Can Pill Mean New Year's Revelry Without Regret?

Head pounding, stomach flipping, room spinning -- a hangover wasn't exactly the glamorous start to 2007 that you envisioned. But what if a tiny pill could prevent all of that, and you could revel without regret this New Years?

It's almost midnight on New Year's Eve. The countdown begins. … Ten, nine, eight… Party-goers are scanning the crowd, searching for the lucky person they'll kiss as the clock strikes 12. … Seven, six, five… Champagne glasses are raised. … Four, three, two… You pop a pill and… One…

Happy New Year?

Magic or Myth?

There are more than 40 products on the market promising to ease or eliminate the symptoms of a hangover -- perhaps appealing to drinkers looking to ease the aftermath of a New Year's Eve party.

But is there really a magic cure for a hangover?

"Yes: Cut your head off," says Mike Pearson, co-owner of

Pearson's website has been reviewing and comparing hangover pills since 2004, when a plethora of new brands claiming to ease your partying mind hit the market.

While websites for these pills claim to "eliminate hangovers safely and effectively" and are "clinically proven to help prevent hangovers before they start," Pearson says they aren't wonder drugs.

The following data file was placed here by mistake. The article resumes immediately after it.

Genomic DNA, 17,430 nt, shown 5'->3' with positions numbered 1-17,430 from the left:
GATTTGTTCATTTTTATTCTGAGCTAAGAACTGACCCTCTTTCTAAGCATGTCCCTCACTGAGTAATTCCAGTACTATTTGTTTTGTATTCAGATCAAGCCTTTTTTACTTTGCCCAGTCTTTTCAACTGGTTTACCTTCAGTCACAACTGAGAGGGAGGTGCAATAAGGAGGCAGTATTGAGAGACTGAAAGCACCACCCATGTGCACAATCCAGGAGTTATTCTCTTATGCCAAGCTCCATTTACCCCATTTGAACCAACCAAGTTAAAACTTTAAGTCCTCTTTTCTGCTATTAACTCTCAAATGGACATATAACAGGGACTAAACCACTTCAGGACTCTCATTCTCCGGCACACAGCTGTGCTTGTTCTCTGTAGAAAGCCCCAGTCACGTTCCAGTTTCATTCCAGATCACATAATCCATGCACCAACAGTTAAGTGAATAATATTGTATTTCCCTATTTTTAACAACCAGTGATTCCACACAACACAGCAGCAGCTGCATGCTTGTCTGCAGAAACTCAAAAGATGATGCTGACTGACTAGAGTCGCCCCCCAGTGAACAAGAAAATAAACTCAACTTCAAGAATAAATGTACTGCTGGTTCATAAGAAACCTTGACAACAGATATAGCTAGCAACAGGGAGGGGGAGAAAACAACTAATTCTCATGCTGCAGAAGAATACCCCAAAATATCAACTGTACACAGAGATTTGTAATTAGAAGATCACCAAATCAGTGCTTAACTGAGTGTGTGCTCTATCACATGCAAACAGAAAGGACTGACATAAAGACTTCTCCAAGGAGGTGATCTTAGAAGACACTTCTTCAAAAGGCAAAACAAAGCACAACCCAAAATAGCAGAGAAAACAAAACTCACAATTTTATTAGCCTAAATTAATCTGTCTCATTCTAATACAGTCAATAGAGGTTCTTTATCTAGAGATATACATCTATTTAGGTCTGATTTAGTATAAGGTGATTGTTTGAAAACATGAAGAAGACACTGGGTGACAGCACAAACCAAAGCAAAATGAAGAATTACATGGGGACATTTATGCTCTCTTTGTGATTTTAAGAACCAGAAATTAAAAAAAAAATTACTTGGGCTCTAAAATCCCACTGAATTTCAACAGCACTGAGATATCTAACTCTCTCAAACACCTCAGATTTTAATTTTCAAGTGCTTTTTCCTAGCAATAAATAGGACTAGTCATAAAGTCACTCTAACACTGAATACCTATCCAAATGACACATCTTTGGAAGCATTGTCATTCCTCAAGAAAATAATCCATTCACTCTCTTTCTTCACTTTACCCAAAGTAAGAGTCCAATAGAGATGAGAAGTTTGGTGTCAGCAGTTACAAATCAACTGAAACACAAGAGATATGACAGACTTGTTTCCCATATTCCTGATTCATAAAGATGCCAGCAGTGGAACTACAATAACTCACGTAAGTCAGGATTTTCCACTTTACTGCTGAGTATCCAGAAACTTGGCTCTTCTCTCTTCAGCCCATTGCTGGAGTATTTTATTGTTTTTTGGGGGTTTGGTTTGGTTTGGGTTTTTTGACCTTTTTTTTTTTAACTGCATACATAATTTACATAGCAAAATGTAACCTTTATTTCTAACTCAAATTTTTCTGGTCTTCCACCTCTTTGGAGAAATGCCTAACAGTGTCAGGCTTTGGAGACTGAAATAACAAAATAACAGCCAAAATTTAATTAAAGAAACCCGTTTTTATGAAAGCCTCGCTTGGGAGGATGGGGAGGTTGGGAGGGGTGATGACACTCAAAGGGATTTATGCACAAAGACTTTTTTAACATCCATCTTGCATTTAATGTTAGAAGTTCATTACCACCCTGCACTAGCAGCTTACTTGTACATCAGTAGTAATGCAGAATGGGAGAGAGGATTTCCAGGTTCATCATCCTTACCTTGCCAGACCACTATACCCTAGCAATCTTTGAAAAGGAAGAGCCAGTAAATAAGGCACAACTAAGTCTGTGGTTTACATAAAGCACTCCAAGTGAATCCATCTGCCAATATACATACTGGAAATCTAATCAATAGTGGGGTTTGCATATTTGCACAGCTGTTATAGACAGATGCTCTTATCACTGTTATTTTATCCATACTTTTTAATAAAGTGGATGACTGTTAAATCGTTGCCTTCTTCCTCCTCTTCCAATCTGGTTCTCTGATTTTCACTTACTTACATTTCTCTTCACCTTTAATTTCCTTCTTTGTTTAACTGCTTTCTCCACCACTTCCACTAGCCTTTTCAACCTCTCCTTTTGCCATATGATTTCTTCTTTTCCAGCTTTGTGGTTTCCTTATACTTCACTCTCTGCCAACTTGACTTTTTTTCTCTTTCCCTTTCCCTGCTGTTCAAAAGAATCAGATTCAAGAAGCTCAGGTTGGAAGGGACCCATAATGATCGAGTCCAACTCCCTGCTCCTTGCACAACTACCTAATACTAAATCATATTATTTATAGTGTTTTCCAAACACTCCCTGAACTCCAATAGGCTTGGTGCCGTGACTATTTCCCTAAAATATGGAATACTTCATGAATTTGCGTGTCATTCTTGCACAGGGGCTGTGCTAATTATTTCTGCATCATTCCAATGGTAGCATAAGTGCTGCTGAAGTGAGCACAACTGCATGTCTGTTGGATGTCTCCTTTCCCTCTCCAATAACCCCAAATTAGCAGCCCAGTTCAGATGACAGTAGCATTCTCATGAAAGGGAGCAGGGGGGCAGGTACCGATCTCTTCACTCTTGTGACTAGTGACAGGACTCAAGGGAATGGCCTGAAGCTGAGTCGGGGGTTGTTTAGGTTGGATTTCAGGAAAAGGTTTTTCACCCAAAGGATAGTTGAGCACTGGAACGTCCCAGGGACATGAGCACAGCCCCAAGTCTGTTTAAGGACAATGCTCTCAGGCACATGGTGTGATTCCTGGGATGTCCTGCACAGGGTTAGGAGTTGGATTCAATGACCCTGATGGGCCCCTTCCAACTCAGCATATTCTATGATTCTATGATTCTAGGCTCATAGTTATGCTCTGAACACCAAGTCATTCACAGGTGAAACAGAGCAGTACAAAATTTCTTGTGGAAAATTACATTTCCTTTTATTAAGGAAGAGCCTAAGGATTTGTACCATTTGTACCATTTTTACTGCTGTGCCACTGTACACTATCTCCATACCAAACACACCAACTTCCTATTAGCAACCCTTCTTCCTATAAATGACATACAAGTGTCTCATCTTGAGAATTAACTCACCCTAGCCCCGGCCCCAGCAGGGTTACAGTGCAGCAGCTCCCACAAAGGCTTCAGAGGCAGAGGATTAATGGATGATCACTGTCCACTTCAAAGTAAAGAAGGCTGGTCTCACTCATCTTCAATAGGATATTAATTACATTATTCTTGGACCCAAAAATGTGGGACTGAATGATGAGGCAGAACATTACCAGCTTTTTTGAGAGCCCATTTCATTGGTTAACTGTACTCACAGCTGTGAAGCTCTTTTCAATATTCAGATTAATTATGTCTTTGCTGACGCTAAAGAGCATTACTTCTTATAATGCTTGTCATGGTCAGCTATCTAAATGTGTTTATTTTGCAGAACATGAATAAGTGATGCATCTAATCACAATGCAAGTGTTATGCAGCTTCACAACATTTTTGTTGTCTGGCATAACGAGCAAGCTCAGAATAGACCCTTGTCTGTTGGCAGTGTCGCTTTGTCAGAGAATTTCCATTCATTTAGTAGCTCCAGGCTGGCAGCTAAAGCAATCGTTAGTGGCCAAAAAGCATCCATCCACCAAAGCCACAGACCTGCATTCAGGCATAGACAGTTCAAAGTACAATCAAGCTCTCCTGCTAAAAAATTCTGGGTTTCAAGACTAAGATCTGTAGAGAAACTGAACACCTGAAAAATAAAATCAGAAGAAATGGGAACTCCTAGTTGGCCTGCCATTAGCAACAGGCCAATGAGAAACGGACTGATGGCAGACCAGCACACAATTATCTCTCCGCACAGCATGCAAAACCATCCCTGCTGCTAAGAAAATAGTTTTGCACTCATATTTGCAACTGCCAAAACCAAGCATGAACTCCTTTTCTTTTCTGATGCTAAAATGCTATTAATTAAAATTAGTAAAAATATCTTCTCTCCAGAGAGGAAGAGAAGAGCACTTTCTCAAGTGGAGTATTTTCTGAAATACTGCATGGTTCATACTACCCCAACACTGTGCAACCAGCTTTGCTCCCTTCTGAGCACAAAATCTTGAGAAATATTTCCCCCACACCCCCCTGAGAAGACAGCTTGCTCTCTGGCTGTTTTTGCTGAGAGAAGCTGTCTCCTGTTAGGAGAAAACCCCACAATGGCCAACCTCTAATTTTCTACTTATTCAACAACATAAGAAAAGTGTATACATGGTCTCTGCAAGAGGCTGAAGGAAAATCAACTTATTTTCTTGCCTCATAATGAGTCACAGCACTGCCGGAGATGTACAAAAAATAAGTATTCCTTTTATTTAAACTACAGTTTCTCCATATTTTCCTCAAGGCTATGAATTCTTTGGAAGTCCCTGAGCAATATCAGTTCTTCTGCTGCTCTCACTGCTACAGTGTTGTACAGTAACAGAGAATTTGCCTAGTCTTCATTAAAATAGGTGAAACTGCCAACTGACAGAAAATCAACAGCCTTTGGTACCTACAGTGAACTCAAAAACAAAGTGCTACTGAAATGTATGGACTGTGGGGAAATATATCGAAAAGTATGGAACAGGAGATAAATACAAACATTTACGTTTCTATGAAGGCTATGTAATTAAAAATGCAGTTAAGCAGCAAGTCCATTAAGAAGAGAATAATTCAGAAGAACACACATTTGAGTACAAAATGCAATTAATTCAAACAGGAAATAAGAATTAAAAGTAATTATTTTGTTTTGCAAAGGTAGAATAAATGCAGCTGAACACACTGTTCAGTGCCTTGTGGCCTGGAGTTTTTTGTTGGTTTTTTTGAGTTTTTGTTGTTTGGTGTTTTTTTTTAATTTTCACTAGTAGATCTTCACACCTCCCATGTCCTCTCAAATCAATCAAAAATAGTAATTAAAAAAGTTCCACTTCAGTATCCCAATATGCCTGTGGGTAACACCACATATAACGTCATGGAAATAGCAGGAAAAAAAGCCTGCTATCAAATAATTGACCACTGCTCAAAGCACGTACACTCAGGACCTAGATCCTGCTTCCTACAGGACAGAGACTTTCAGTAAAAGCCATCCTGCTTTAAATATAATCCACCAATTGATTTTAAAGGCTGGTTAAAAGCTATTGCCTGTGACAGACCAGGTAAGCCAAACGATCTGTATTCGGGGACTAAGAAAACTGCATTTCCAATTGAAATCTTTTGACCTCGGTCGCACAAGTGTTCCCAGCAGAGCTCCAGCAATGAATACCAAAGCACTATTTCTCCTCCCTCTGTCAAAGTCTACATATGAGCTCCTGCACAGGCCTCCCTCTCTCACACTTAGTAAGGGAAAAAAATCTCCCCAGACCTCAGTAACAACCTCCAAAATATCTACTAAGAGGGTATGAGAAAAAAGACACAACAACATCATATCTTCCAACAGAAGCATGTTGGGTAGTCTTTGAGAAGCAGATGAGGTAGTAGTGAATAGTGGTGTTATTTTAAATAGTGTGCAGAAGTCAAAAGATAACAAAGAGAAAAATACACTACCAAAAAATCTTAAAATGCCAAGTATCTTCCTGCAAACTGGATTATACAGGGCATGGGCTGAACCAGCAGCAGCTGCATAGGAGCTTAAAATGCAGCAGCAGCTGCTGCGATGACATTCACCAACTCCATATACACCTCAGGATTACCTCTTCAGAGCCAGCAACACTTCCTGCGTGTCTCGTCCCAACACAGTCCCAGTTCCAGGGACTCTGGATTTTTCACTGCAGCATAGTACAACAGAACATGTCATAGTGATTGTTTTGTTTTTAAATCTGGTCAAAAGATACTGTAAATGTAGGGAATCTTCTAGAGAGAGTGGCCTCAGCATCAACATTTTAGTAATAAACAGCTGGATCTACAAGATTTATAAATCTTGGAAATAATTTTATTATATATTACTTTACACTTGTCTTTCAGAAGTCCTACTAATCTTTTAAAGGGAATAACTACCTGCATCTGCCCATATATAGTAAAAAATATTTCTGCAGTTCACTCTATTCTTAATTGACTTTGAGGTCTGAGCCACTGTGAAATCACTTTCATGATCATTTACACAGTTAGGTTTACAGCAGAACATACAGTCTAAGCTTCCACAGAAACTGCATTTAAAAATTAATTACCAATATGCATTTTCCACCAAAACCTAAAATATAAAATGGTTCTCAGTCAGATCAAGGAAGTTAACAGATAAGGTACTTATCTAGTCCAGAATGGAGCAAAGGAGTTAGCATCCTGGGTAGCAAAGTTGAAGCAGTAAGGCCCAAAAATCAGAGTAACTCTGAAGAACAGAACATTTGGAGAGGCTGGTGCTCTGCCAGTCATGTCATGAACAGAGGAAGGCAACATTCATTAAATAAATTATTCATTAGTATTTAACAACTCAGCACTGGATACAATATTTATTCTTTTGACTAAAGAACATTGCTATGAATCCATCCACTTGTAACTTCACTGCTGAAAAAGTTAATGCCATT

"There are no 'active' ingredients to any hangover pill, unless you consider a vitamin or herb active," says Pearson.

A majority of the pills are merely a combination of vitamins. The top five ingredients in all of the products reviewed on Pearson's website were everyday supplements -- vitamin C, vitamin B, thiamine, calcium and potassium. So why pay the hefty cost? Most hangover pills average $20 to $30 a bottle.

Too Good to be True

Dr. Nicola Vogel of the Cleveland Clinic says save your money.

"Hangover cures that contain vitamin C, B1 and B12, thiamin, calcium and potassium will likely not do much to help with the symptoms of a hangover," she says.

Vogel adds there are several other things that can make a hangover worse in addition to alcohol.

"Certain factors can increase the severity of hangover symptoms -- such as dehydration, decreased food consumption and decreased quality and quantity of sleep."

She recommends drinking other liquids in between alcoholic drinks to ease the hangover headache.

"Maintaining adequate non-alcoholic hydration may help with hangover symptoms," says Vogel. "But best bet in avoiding hangover symptoms is to avoid drinking a lot of alcoholic drinks over a short period of time."

Pearson agrees. His advice for ensuring a happy New Year's morning?

"Seriously," he says, "the only absolute guarantee you will never get a hangover is to not drink."